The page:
Thompson, H. Y.
The following data is extracted from History of Portland, Oregon.
H. Y. Thompson was born at Senecaville, Guernsey county, Ohio, June 4, 1845. He was favored with a liberal education in the public and high schools of his native town. With the hope of improving his health, which had become impaired, in 1862, he undertook a trip across the plains and during the winter of 1862-3 was engaged in mining in Auburn, Baker County, Oregon. In the spring of 1863 he went to Idaho City and for three years carried on his mining operations at that place. His health not improving, he determined to try the climate of the valley region of Oregon and in 1866 came to Salem. He soon after obtained a position as a teacher in a school near Silverton, Marion County, at which time he began the study of law, having made arrangements with Shaw & Holman, attorneys of Salem, for the loan of the necessary books. He continued to teach and at the same time pursued his legal studies for one year near Silverton, when he secured a position in the city school of Salem, where he taught and read law for another year. He was then admitted to the bar and commenced the practice of his profession at Salem in partnership with Sylvester C. Simpson. At this time, the Recorder of Salem having resigned, Mr. Thompson was appointed for the unexpired term and was afterward elected by the people for three successive terms.
Before the expiration of his last term he determined to remove to Portland for the purpose of practicing his profession. He accordingly resigned his position and came to this city in 1870. For a time he was in partnership with C. B. Bellinger, but in 1872 became associated with Geo. H. Durham, then Prosecuting Attorney for this district. He became Mr. Durham's deputy and together they transacted the business of the office. In 1874 Mr. Thompson was elected Prosecuting Attorney of the district-at that time comprising Multnomah, Washington, Columbia, Clatsop and Clackamas Counties, and for a term of two years most ably and efficiently performed the duties pertaining to the office. In 1876 W. Lair Hill became associated as partner with Mr. Thompson and Mr. Durham, and subsequently Geo. H. Williams was added to the firm. The four partners remained together until the spring of 1886 when the firm was dissolved, and since that time Mr. Thompson has pursued practice alone. He is a lawyer of conceded ability and has long held a prominent place among the most successful lawyers of Oregon. As an advocate he has made an enviable record and in some of the most notable criminal trials which' have occurred in this section during recent years he has borne a conspicuous part as prosecutor or defender. As a speaker he is widely and most favorably known. He was engaged in a general practice until about a year ago and since that time he has devoted his attention almost exclusively to practice pertaining to corporations and real estate. He is attorney for the Oregon Real Estate Company, Fair Haven and Southern and New Westminster and Southern Railroad Companies, the Skagit Coal and Iron Company and the Fair Haven Land Company.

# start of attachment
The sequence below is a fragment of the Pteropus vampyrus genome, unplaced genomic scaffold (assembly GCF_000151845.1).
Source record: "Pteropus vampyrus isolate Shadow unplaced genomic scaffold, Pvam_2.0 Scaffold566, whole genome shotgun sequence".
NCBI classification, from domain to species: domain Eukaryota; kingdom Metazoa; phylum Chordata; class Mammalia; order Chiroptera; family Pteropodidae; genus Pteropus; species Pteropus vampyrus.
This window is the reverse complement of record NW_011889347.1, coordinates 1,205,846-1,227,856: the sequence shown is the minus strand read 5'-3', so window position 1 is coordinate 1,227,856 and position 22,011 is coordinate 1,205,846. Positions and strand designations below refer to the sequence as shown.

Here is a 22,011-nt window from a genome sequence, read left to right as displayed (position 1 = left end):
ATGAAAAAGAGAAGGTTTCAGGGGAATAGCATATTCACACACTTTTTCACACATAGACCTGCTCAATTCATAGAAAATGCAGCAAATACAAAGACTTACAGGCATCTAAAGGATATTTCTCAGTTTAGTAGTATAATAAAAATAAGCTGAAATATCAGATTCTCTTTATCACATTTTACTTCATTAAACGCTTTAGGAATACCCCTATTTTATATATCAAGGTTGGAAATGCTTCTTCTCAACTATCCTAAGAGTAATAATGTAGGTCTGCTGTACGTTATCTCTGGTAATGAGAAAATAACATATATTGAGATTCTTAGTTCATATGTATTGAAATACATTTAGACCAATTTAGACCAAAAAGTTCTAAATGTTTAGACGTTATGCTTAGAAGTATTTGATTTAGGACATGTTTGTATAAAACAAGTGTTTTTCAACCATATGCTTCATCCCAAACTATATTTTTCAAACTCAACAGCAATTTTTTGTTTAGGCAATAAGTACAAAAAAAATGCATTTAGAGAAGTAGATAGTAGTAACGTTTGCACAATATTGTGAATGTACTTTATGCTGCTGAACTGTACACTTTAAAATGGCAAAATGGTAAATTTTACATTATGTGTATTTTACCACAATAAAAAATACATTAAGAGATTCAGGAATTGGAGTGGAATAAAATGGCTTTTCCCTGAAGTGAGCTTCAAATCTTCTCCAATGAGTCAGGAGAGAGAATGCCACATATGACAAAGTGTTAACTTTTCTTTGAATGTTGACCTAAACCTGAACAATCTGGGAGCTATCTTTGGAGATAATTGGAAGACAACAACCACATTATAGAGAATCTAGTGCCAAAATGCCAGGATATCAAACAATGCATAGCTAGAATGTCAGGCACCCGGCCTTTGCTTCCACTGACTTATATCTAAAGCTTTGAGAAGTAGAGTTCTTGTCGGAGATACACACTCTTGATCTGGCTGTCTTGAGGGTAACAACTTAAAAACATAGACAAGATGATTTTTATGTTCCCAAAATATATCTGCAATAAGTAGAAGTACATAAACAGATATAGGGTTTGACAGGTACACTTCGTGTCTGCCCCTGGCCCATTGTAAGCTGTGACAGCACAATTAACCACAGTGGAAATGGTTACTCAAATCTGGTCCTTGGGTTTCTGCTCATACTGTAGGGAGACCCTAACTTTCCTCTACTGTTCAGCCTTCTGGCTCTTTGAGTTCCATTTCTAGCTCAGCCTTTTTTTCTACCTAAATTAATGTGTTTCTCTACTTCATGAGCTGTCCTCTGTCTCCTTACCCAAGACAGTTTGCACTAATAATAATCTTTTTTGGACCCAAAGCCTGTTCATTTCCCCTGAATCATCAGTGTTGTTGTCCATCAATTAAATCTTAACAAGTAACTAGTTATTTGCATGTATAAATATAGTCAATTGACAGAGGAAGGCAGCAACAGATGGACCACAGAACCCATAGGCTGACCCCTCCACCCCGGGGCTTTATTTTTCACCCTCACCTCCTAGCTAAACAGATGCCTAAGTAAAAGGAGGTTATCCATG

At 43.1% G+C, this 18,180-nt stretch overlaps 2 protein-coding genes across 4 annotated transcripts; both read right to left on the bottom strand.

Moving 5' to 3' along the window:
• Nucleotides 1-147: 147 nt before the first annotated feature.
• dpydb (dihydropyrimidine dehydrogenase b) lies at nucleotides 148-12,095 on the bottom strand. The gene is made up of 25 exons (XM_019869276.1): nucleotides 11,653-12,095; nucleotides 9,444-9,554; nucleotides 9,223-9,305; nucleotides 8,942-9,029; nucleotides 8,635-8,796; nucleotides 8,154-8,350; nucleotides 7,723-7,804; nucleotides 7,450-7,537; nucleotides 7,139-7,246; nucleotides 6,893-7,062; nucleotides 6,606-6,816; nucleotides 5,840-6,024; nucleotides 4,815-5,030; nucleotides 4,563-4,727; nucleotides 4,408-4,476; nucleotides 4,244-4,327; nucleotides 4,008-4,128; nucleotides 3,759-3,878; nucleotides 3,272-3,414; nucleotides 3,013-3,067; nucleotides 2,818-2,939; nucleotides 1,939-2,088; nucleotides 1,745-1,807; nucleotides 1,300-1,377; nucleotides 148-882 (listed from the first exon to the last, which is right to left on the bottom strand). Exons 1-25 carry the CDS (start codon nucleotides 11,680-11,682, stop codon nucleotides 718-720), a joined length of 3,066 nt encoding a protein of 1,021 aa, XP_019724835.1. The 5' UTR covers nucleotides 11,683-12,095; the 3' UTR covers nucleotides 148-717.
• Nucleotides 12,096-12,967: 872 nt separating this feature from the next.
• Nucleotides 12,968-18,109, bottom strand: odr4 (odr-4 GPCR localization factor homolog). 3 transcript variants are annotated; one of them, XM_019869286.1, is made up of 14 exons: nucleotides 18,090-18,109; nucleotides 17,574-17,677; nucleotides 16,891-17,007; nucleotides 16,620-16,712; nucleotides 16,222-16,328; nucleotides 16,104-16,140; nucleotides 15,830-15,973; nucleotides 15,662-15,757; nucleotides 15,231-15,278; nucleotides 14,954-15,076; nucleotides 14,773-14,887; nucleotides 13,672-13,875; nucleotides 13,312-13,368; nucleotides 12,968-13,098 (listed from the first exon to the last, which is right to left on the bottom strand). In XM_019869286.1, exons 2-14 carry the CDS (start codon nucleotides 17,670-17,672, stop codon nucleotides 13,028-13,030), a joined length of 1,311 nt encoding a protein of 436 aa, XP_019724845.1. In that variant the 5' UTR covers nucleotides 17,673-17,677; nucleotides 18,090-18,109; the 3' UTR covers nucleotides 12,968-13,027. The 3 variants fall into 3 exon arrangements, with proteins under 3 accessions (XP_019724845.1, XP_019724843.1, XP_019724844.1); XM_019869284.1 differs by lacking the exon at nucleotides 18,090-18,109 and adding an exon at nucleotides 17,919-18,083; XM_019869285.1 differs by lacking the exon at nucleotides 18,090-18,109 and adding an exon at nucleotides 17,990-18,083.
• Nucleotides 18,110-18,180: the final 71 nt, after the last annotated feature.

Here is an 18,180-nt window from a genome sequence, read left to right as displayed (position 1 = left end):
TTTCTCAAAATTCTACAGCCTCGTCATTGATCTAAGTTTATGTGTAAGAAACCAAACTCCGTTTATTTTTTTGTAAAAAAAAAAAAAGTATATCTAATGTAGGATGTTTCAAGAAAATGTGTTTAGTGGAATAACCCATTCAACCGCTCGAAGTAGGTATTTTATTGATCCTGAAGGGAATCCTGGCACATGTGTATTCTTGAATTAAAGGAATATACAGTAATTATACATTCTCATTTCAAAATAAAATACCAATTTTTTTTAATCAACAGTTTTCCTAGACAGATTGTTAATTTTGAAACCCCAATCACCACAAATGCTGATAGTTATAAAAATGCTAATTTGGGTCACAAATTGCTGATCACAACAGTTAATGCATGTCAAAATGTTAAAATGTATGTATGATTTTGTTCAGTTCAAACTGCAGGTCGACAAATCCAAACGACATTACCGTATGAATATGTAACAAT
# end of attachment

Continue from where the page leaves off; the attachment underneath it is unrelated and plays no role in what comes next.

Mr. Thompson has always been an enthusiastic republican; has taken an active part in State political affairs, and has long been regarded as an able leader. He has never been a seeker after office, but whenever called upon has devoted his time and energies to the service of his party without being moved by personal interest or expectation of reward. He has delivered political addresses in different parts of the State and as an effective political speaker has few superiors. That his services in this regard as well as his conceded ability as an organizer have been potent factors in achieving party victories in Oregon is freely acknowledged.
Mr. Thompson was married in April, 1871 to Miss Anna B. Smith, daughter of the late Hon. Joseph S. Smith, an estimable lady, who with her husband deservedly holds a high place in the social life of Portland. They have three children. Mr. Thompson is a man of refined and cultivated tastes, but unpretentious and utterly devoid of any desire for display. He is genial in manner, a popular citizen and is held in high esteem both in and out of his profession.
Source: History of Portland, Oregon